A Gardening Journal

One of the World's Great Camperdown Elms

For about twenty-five years, we have been visiting Langdon Hall, a former estate in Ontario that thrives now as a Relais & Chateaux hotel. Its gravitational pull is strong as well as multivalent: nearness to the Stratford Shakespeare Festival, sumptuous rooms, adventurous foraged as well as estate-grown food, extensive gardens—and, shading much of the terrace, one of the world's great Camperdown elms.

 

Ulmus glabra Camperdownii Langdon Hall long view towards back of house 072717 640

 

I've written with a mixture of reverence, giddiness, and geeky gratitude about a sizable Camperdown in our neighboring village back in Rhode Island. Its steeply cascading canopy could form a children's hideaway. The canopy of this Ulmus glabra 'Camperdownii' projects more sideways than down and, after a century or so, could now comfortably shade a dinner for forty.

 

Two massive upright trees at the right provide too much shade for the Camperdown to grow in that direction. But there's glorious full sun to the left and, so, growth on that side increases in a virtuous cycle. With full sun, the rate of growth is enhanced—which leads to more growth that is able to absorb even more sun, which leads to more branching and more leftward growth overall.

 

Ulmus glabra Camperdownii Langdon Hall long view towards back of house 072717 cropped 640

 

The length of the cantilever is remarkable: perhaps twenty-five feet and counting. Also remarkable is that the canopy of this specimen of what is otherwise a to-the-ground weeping tree doesn't descend lower than six to eight feet above ground. Is there a connection between these two dramatically eccentric dimensions?

 

Ulmus glabra Camperdownii Langdon Hall 072717 under canopy 640

 

Take another look at the free-range Camperdown. The majority of its young branches dangle down like streamers. Most of the new growth of Langdon Hall's Camperdown also does the same—but is clipped off so that the headroom under the canopy is preserved.

 

The regular loss of those well-foliaged stems means that the tree's overall capacity to absorb sun—and, therefore, grow even larger—is correspondingly impaired. But growth is also originating top to bottom over the tree's canopy. Some of it will be high enough or horizontal enough to escape pruning and, so, remain to produce still more growth.

 

True, that additional growth is just as likely to dangle down and get pruned off—but some of it will also be high or horizontal enough to escape the cilppers. Over time, then, the canopy still increases despite the regular removal of lower growth.

 

And this tree has time: It was planted in the first decade of the 20th Century, and is carefully tended to maximize its lifespan. Scots elms can live for centuries—here's a list of notable specimens in Europe, including one planted in the 14th Century—so Langdon Hall's Camperdown could survive for centuries to come.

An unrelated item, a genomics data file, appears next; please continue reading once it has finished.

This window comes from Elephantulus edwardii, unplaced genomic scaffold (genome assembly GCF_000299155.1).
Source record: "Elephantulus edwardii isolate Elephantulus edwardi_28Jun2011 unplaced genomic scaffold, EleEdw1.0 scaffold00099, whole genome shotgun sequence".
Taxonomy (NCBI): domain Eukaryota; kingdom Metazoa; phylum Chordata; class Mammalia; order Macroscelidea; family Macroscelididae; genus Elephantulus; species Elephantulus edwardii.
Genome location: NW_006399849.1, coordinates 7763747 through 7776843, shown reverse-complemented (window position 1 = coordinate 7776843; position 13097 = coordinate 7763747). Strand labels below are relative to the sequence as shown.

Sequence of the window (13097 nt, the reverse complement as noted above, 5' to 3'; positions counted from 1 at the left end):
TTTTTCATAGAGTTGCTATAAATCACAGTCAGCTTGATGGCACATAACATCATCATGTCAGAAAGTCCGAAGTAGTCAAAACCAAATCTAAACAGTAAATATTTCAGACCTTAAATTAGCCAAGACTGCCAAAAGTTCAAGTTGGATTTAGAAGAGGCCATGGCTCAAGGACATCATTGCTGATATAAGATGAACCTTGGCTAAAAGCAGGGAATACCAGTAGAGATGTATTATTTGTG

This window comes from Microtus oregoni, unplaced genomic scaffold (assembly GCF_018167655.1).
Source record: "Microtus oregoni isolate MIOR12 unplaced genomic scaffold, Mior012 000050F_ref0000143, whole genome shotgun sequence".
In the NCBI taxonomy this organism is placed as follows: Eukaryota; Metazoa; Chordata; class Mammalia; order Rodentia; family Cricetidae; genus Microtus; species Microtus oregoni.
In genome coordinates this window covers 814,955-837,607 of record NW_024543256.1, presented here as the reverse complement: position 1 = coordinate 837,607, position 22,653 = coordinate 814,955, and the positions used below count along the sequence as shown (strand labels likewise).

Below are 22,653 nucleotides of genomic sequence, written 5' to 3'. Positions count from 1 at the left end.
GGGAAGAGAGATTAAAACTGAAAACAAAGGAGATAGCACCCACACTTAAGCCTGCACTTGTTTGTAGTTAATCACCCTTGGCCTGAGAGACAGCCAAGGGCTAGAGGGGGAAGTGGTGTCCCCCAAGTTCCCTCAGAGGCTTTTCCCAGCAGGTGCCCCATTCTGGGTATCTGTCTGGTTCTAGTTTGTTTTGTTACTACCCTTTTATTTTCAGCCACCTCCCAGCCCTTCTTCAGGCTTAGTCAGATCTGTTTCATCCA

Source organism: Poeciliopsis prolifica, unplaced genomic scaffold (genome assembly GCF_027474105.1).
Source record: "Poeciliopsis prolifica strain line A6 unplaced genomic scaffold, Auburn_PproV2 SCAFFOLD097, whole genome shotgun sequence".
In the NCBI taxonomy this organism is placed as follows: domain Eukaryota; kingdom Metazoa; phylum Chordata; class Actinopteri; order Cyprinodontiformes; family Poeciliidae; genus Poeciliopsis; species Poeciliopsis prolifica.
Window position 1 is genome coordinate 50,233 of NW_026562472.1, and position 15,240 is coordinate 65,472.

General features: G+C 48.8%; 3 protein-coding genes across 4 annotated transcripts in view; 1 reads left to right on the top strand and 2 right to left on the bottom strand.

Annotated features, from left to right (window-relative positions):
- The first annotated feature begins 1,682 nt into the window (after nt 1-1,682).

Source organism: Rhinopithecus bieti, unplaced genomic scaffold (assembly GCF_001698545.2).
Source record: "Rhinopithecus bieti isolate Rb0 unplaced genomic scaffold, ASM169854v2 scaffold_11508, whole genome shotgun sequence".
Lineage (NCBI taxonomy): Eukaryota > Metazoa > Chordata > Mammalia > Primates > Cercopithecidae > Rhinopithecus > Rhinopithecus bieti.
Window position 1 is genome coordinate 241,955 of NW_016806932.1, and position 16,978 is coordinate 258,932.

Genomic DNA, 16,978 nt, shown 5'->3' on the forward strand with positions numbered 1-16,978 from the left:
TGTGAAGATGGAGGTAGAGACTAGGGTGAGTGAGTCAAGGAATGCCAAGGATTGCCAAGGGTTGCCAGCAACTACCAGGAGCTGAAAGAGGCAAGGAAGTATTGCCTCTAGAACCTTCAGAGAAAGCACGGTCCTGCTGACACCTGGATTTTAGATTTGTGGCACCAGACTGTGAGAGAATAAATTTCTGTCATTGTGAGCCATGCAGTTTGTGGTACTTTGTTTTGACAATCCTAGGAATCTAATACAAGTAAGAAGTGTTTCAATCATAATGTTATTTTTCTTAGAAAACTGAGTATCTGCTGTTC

Since it has been able to cantilever over twenty feet in its first century, how much farther might it extend by the end of the second? The third? The fourth? Richard and I are mere humans, and are already in our sixties; we aren't likely to be able to witness more than the next couple of decades of this tree's cantilevering progress. Imagine the display that will greet generations to come.

 

Would this tree achieve a similar degree of spread without pruning? Then, the orientation of a given young stem wouldn't affect its survival, and downward danglers would be just as likely to survive as horizontal spreaders.

 

For sure, a canopy that was allowed to grow free-range would extend to the ground in just a few years. Is there any connection between achieving and maintaining that natural downward cascade and a reduced lateral spread? It's definitely not the case that pruning off lower growth causes the tree to produce growth that is higher and more horizontal. Neither would a cessation of pruning of downward growth cause either increased production of it, or decreased production of outward growth.

 

Rather, the pruning that has kept the canopy raised for over a century has only slowed overall growth in any direction a bit, simply because the pruning reduces the amount of foliage that could absorb the sun's energy. This individual tree's exceptional lateral spread would have been achieved on its own—along with a full-to-the-ground cascade. The pruning hasn't encouraged the horizontality, it merely highlighted it.

 

 

Here's how frilly and flouncy Camperdown elm looks after its reddish flowers have matured to clusters of papery greenish-yellow seeds known as samaras.

 

Here's how to grow golden-leaved Scots elm. Its hardiness and culture are the same as for the Camperdown cultivar.

 

Here's another species of elm that has spontaneously produced a strongly-weeping form.

 

 
 
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